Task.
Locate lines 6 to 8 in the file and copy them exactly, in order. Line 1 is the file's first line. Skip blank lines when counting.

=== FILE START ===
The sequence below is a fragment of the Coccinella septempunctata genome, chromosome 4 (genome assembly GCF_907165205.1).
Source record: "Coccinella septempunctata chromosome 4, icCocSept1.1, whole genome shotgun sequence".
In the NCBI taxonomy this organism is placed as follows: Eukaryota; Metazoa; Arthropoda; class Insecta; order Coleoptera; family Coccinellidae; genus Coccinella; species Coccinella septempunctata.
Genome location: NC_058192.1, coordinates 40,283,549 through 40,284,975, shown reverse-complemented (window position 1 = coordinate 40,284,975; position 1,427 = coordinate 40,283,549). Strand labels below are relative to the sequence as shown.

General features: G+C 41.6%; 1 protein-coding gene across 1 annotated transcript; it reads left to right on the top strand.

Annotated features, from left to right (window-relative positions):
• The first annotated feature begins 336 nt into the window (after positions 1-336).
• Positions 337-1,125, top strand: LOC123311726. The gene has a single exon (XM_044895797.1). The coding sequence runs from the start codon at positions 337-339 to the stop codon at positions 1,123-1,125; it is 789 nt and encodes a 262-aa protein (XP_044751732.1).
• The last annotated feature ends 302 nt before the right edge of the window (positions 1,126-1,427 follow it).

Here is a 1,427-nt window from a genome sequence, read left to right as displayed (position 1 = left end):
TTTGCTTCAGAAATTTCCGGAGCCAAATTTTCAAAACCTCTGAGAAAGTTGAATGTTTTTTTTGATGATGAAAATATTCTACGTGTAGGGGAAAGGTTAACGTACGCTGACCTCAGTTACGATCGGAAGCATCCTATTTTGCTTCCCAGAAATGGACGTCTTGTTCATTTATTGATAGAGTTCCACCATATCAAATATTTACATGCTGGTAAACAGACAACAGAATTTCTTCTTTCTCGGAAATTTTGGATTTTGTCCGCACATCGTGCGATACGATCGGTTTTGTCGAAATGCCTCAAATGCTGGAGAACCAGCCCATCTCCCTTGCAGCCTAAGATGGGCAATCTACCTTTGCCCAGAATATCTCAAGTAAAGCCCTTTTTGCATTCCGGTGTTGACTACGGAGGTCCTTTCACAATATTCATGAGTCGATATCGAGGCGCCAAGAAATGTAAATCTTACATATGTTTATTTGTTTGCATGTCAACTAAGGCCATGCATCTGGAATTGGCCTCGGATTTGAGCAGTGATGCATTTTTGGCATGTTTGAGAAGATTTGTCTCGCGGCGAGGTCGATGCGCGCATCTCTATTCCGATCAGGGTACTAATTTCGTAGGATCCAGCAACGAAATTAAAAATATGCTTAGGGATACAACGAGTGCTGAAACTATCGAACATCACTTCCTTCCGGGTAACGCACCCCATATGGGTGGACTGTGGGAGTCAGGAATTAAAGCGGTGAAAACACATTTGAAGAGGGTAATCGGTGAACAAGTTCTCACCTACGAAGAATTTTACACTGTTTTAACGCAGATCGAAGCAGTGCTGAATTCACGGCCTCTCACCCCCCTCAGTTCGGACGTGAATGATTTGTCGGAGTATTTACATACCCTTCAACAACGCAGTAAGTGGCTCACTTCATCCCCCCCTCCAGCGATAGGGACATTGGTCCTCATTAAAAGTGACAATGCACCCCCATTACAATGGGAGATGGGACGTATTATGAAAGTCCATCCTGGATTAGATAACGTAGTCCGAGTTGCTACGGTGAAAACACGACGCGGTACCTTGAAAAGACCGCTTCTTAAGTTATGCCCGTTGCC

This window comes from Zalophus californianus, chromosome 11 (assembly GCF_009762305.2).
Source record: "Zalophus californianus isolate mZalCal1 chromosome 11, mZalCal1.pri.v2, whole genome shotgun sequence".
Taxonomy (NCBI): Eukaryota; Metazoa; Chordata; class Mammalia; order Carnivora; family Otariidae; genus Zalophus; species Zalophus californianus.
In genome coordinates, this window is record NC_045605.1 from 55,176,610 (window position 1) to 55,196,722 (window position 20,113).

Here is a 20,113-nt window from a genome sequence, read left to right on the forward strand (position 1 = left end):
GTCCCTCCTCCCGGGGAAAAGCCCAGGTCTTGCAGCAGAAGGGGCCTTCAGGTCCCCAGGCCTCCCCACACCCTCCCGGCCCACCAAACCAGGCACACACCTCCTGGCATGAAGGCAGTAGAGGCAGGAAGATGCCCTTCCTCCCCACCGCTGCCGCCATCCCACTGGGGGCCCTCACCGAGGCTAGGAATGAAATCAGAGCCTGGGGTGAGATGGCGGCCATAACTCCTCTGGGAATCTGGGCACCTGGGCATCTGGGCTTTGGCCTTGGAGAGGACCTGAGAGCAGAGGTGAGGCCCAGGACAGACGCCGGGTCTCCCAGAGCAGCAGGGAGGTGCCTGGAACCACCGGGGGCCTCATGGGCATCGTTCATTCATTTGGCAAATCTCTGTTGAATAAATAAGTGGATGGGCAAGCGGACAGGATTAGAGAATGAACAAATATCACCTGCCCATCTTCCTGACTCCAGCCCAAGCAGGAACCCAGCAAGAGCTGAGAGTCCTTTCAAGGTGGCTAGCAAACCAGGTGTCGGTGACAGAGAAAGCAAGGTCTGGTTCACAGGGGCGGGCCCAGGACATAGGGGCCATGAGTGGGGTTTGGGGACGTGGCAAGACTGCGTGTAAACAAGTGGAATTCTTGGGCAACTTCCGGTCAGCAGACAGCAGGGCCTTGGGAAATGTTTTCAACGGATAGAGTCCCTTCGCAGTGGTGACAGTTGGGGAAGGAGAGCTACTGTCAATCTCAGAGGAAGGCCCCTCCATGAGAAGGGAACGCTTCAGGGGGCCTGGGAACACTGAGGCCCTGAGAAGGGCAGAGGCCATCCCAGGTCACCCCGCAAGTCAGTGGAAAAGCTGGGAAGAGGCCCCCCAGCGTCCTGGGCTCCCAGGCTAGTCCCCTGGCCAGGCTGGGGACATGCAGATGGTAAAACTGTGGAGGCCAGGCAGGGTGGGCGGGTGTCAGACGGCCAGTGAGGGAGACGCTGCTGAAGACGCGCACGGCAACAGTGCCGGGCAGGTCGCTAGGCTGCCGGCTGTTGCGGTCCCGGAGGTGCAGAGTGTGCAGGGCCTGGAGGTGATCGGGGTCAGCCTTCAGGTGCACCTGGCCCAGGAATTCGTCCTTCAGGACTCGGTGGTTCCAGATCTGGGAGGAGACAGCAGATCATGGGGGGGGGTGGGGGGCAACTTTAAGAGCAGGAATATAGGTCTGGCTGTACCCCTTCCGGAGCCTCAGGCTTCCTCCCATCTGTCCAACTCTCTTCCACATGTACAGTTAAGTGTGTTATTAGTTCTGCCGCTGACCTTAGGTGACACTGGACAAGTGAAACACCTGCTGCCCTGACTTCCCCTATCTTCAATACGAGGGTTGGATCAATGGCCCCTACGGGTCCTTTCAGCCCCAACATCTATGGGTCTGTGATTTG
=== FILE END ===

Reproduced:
Annotated features, from left to right (window-relative positions):
• The first annotated feature begins 336 nt into the window (after positions 1-336).
• Positions 337-1,125, top strand: LOC123311726. The gene has a single exon (XM_044895797.1). The coding sequence runs from the start codon at positions 337-339 to the stop codon at positions 1,123-1,125; it is 789 nt and encodes a 262-aa protein (XP_044751732.1).